While we need a long-term plan for facilities, we also have to live in the short term. Short tem, we must take steps to address facilities issues in classrooms and student life so that we improve the quality of life for Loyola’s students and faculty. We began, over the summer, a refurbishment of the Danna Student Center. We believe we can achieve, with minimal investment, a better facility that will enhance student and campus life. The work will be completed by 2008. Part of the refurbishment will include a renovation of our food services (in part supported by Sodexho) and will include a faculty/staff dining area. We will also look to address our classroom needs and the quality of our residential housing along with some of the key issues of deferred maintenance.

Institutional Advancement:

Since I have arrived, I have focused on revamping our institutional advancement operations. The aftermath of Katrina has certainly put a new emphasis on this. In the past year, we have re-staffed and reorganized the division and began serious planning for an impending capital campaign. I am excited about the possibilities for the campaign and by the people who have come to join our staff.

In the past year, we raised just under $11,000,000 in gifts and pledges. This is a seven-percent increase over 2006 and a 52-percent increase over 2005. Our alumni increased the dollar amount of their gifts to Loyola by almost 10 percent this past year. In addition to the gifts of private benefactors, we have received more than $16 million in state and federal aid since Katrina. Our alumni, benefactors, and friends, along with the state and federal governments, have invested in Loyola. They have helped us to achieve stability so that we can engage in the hard work of achieving our future.

The Future

Many people have expressed a commitment to Loyola and invested in our future. People have invested private resources in us. State and federal governments have invested public resources in us. Parents have entrusted us with their sons and daughters. New members have joined our faculty and staff and many of us made a commitment to stay. All of these are statements of hope and commitment about our mission and future.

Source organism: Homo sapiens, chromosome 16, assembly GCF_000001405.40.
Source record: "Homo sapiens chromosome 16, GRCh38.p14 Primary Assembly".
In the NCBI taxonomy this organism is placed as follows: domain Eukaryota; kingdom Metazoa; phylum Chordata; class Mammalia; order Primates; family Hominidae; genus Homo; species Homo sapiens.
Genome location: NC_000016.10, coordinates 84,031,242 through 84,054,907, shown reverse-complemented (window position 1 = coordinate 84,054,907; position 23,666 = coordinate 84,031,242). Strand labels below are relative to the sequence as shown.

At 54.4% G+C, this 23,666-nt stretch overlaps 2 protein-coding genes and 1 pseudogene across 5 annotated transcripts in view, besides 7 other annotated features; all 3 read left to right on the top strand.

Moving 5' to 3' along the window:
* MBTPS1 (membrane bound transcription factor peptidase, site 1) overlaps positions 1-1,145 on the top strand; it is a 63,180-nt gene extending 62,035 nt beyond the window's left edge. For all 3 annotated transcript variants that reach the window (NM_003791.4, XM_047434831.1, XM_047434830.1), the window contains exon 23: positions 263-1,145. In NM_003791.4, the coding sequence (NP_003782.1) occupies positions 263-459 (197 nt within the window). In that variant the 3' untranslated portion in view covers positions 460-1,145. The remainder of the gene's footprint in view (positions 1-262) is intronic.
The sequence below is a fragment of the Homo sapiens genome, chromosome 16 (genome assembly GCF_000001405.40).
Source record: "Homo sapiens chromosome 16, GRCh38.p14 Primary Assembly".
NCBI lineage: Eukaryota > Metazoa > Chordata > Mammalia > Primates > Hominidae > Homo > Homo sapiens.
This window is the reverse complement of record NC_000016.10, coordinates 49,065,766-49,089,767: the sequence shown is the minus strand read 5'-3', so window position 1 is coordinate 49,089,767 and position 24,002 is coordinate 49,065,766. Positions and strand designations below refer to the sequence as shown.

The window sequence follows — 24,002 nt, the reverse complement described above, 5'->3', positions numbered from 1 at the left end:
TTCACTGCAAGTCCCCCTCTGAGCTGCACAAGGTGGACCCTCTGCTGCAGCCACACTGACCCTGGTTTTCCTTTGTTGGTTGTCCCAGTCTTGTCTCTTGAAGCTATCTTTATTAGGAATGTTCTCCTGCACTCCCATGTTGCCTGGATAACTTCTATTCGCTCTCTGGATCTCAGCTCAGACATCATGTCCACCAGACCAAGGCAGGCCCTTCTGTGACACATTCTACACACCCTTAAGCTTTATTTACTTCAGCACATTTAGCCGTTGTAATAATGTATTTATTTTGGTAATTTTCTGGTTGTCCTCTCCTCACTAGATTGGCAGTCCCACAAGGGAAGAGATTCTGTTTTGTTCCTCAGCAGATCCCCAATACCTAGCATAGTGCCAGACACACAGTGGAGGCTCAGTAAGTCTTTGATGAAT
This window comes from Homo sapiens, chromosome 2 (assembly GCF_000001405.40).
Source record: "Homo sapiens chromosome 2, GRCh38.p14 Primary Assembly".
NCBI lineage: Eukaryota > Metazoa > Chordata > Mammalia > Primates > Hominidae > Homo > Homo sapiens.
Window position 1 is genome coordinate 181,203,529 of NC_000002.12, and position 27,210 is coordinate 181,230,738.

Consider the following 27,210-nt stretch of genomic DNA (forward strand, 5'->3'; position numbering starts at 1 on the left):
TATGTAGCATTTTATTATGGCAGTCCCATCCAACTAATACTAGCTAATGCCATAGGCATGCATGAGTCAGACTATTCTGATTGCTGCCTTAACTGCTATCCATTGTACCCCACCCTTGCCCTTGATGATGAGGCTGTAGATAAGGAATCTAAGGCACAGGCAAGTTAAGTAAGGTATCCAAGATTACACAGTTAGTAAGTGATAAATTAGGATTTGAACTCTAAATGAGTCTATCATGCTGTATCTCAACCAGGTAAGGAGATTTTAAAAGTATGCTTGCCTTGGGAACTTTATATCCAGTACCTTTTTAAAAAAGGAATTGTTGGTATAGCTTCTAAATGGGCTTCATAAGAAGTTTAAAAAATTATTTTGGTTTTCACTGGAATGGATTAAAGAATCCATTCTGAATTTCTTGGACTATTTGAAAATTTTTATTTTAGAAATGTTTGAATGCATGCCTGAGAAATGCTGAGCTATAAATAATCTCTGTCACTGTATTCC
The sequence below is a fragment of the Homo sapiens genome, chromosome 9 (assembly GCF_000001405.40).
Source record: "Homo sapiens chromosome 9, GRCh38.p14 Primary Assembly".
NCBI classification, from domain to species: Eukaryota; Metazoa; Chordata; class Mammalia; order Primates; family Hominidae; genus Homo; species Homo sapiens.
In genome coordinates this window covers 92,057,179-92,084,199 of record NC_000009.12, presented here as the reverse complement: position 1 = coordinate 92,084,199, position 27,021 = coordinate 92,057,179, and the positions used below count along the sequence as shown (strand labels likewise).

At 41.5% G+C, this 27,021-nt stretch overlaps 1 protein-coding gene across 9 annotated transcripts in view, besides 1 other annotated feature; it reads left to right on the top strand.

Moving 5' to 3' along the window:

In the past year, we have taken a number of steps to ensure Loyola remains mission centered. I believe we need to remain missioned centered, not only because I believe in the mission, but also because in the market place of American universities, we need to be clear about who we are and what we do at Loyola. In the last year, I have worked with the committee of the Board of Trustees on Mission and Identity on the committee’s role and responsibility. The responsibility for mission is one that is part of the whole life of the university, but my office has a special responsibility for it. Therefore, after consultation this past year with students, faculty, and staff, I have reorganized some of the important areas that relate directly to mission. Fr. Ted Dziak, S.J., director of the Jesuit Center, will also be the director of ministry and mission for the university. University Ministry will report directly to him rather than to the President’s Office. I believe this re-organization will give us greater integration. I am also delighted to announce that Loyola is forming a partnership with the Jesuits of the New Orleans Province in the creation of a Jesuit Social Research Institute. This institute will be part of the College of Social Sciences, thanks to assistance from Dr. Larry Lorenz. In the next months, the initial fellows of the institute, Ted Arroyo, S.J., Thomas Greene, S.J., Michael Bouziguard, S.J., and Mary Baudouin, will be starting the institute, which will be housed in Mercy Hall.

In the year ahead, I will devote a good amount of my time to the steps needed to develop a new capital campaign for the university. The staff of Institutional Advancement has already begun key parts of this work. I believe this campaign is an opportunity not only to raise additional resources but also to sharpen our focus and mission and the concrete steps to integrating different aspects of the university.

For any campaign to succeed, you must develop a good “case statement” that helps potential benefactors become friends and supporters of the university. This is particularly important today in American higher education where there are so many different views of knowledge and education.